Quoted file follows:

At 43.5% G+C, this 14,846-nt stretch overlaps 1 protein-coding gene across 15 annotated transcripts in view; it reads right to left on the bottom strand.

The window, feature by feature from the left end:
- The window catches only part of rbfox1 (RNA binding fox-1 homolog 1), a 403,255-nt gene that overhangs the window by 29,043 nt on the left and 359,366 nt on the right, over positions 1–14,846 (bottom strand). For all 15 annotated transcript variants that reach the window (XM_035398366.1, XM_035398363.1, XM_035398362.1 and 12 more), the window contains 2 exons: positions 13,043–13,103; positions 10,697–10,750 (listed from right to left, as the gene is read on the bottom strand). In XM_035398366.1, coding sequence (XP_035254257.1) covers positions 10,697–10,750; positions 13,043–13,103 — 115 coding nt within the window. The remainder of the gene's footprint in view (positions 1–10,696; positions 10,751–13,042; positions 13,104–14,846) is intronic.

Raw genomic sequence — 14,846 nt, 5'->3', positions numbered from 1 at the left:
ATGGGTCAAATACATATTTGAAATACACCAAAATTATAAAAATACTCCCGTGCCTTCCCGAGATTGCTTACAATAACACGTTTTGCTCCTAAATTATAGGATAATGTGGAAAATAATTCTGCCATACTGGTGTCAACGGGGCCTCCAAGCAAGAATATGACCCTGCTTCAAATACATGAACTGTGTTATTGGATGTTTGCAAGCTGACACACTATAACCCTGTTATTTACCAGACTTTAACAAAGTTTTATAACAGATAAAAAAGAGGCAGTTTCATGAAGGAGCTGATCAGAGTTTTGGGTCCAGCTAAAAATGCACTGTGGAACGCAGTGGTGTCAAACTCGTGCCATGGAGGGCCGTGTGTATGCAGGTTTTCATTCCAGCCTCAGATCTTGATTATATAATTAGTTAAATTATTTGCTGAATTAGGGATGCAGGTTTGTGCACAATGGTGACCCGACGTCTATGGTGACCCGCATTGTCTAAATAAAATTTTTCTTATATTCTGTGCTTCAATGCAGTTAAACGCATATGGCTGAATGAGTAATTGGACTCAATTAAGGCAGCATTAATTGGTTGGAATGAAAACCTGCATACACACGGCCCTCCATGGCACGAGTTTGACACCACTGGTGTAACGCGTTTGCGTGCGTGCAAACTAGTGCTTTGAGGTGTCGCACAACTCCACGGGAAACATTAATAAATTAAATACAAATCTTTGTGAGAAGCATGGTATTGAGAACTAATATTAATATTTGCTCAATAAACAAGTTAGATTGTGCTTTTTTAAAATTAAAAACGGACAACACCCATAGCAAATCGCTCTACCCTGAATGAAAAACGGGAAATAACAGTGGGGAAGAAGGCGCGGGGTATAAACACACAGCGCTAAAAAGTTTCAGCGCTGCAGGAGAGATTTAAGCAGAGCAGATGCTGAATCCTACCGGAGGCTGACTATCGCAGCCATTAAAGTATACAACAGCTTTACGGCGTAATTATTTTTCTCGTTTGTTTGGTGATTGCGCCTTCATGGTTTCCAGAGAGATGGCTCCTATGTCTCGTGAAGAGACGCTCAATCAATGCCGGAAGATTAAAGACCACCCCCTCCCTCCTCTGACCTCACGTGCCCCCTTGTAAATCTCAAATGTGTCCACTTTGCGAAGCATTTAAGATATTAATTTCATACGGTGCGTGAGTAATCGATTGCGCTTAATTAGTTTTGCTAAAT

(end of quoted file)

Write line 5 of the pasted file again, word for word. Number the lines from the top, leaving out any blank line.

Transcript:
ATGGGTCAAATACATATTTGAAATACACCAAAATTATAAAAATACTCCCGTGCCTTCCCGAGATTGCTTACAATAACACGTTTTGCTCCTAAATTATAGGATAATGTGGAAAATAATTCTGCCATACTGGTGTCAACGGGGCCTCCAAGCAAGAATATGACCCTGCTTCAAATACATGAACTGTGTTATTGGATGTTTGCAAGCTGACACACTATAACCCTGTTATTTACCAGACTTTAACAAAGTTTTATAACAGATAAAAAAGAGGCAGTTTCATGAAGGAGCTGATCAGAGTTTTGGGTCCAGCTAAAAATGCACTGTGGAACGCAGTGGTGTCAAACTCGTGCCATGGAGGGCCGTGTGTATGCAGGTTTTCATTCCAGCCTCAGATCTTGATTATATAATTAGTTAAATTATTTGCTGAATTAGGGATGCAGGTTTGTGCACAATGGTGACCCGACGTCTATGGTGACCCGCATTGTCTAAATAAAATTTTTCTTATATTCTGTGCTTCAATGCAGTTAAACGCATATGGCTGAATGAGTAATTGGACTCAATTAAGGCAGCATTAATTGGTTGGAATGAAAACCTGCATACACACGGCCCTCCATGGCACGAGTTTGACACCACTGGTGTAACGCGTTTGCGTGCGTGCAAACTAGTGCTTTGAGGTGTCGCACAACTCCACGGGAAACATTAATAAATTAAATACAAATCTTTGTGAGAAGCATGGTATTGAGAACTAATATTAATATTTGCTCAATAAACAAGTTAGATTGTGCTTTTTTAAAATTAAAAACGGACAACACCCATAGCAAATCGCTCTACCCTGAATGAAAAACGGGAAATAACAGTGGGGAAGAAGGCGCGGGGTATAAACACACAGCGCTAAAAAGTTTCAGCGCTGCAGGAGAGATTTAAGCAGAGCAGATGCTGAATCCTACCGGAGGCTGACTATCGCAGCCATTAAAGTATACAACAGCTTTACGGCGTAATTATTTTTCTCGTTTGTTTGGTGATTGCGCCTTCATGGTTTCCAGAGAGATGGCTCCTATGTCTCGTGAAGAGACGCTCAATCAATGCCGGAAGATTAAAGACCACCCCCTCCCTCCTCTGACCTCACGTGCCCCCTTGTAAATCTCAAATGTGTCCACTTTGCGAAGCATTTAAGATATTAATTTCATACGGTGCGTGAGTAATCGATTGCGCTTAATTAGTTTTGCTAAAT